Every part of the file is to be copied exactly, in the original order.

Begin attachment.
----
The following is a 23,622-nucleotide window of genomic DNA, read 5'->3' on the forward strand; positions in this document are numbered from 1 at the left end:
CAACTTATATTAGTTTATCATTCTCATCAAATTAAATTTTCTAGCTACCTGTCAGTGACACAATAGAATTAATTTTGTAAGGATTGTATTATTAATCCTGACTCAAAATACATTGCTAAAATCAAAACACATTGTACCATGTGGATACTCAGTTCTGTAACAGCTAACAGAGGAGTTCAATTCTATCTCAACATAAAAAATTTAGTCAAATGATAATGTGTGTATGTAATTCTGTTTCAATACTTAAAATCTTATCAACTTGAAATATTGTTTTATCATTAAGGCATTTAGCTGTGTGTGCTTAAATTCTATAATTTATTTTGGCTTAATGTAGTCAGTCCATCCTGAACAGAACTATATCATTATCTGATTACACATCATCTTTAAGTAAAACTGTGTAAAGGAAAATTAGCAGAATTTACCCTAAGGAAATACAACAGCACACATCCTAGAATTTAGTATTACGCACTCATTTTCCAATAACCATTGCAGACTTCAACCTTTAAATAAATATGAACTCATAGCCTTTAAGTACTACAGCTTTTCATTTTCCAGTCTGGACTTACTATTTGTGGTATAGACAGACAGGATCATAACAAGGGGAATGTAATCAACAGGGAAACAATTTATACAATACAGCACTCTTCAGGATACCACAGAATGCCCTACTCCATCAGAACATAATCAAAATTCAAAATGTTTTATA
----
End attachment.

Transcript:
The following is a 23,622-nucleotide window of genomic DNA, read 5'->3' on the forward strand; positions in this document are numbered from 1 at the left end:
CAACTTATATTAGTTTATCATTCTCATCAAATTAAATTTTCTAGCTACCTGTCAGTGACACAATAGAATTAATTTTGTAAGGATTGTATTATTAATCCTGACTCAAAATACATTGCTAAAATCAAAACACATTGTACCATGTGGATACTCAGTTCTGTAACAGCTAACAGAGGAGTTCAATTCTATCTCAACATAAAAAATTTAGTCAAATGATAATGTGTGTATGTAATTCTGTTTCAATACTTAAAATCTTATCAACTTGAAATATTGTTTTATCATTAAGGCATTTAGCTGTGTGTGCTTAAATTCTATAATTTATTTTGGCTTAATGTAGTCAGTCCATCCTGAACAGAACTATATCATTATCTGATTACACATCATCTTTAAGTAAAACTGTGTAAAGGAAAATTAGCAGAATTTACCCTAAGGAAATACAACAGCACACATCCTAGAATTTAGTATTACGCACTCATTTTCCAATAACCATTGCAGACTTCAACCTTTAAATAAATATGAACTCATAGCCTTTAAGTACTACAGCTTTTCATTTTCCAGTCTGGACTTACTATTTGTGGTATAGACAGACAGGATCATAACAAGGGGAATGTAATCAACAGGGAAACAATTTATACAATACAGCACTCTTCAGGATACCACAGAATGCCCTACTCCATCAGAACATAATCAAAATTCAAAATGTTTTATA